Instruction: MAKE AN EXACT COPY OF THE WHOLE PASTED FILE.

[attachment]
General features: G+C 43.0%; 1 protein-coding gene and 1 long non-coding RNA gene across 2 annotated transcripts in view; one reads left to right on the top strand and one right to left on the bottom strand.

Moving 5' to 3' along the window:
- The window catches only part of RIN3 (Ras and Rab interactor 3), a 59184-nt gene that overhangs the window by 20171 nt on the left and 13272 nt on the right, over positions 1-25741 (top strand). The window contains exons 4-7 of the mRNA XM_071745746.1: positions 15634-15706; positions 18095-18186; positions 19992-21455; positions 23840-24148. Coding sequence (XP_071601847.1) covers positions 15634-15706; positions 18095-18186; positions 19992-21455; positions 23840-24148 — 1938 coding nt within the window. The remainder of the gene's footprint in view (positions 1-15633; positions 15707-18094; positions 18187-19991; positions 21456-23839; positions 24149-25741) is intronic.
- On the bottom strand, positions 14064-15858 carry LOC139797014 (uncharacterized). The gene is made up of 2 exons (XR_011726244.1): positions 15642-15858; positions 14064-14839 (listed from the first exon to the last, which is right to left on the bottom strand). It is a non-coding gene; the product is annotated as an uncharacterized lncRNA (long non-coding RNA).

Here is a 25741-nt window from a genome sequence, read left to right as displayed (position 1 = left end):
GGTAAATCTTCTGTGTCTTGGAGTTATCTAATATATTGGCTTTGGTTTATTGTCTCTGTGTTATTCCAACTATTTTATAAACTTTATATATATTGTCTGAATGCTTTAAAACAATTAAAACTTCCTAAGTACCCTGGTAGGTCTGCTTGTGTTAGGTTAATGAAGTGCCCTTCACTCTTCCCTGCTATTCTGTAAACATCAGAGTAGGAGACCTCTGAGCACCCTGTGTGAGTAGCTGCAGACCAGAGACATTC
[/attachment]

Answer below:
General features: G+C 43.0%; 1 protein-coding gene and 1 long non-coding RNA gene across 2 annotated transcripts in view; one reads left to right on the top strand and one right to left on the bottom strand.

Moving 5' to 3' along the window:
- The window catches only part of RIN3 (Ras and Rab interactor 3), a 59184-nt gene that overhangs the window by 20171 nt on the left and 13272 nt on the right, over positions 1-25741 (top strand). The window contains exons 4-7 of the mRNA XM_071745746.1: positions 15634-15706; positions 18095-18186; positions 19992-21455; positions 23840-24148. Coding sequence (XP_071601847.1) covers positions 15634-15706; positions 18095-18186; positions 19992-21455; positions 23840-24148 — 1938 coding nt within the window. The remainder of the gene's footprint in view (positions 1-15633; positions 15707-18094; positions 18187-19991; positions 21456-23839; positions 24149-25741) is intronic.
- On the bottom strand, positions 14064-15858 carry LOC139797014 (uncharacterized). The gene is made up of 2 exons (XR_011726244.1): positions 15642-15858; positions 14064-14839 (listed from the first exon to the last, which is right to left on the bottom strand). It is a non-coding gene; the product is annotated as an uncharacterized lncRNA (long non-coding RNA).

Here is a 25741-nt window from a genome sequence, read left to right as displayed (position 1 = left end):
GGTAAATCTTCTGTGTCTTGGAGTTATCTAATATATTGGCTTTGGTTTATTGTCTCTGTGTTATTCCAACTATTTTATAAACTTTATATATATTGTCTGAATGCTTTAAAACAATTAAAACTTCCTAAGTACCCTGGTAGGTCTGCTTGTGTTAGGTTAATGAAGTGCCCTTCACTCTTCCCTGCTATTCTGTAAACATCAGAGTAGGAGACCTCTGAGCACCCTGTGTGAGTAGCTGCAGACCAGAGACATTC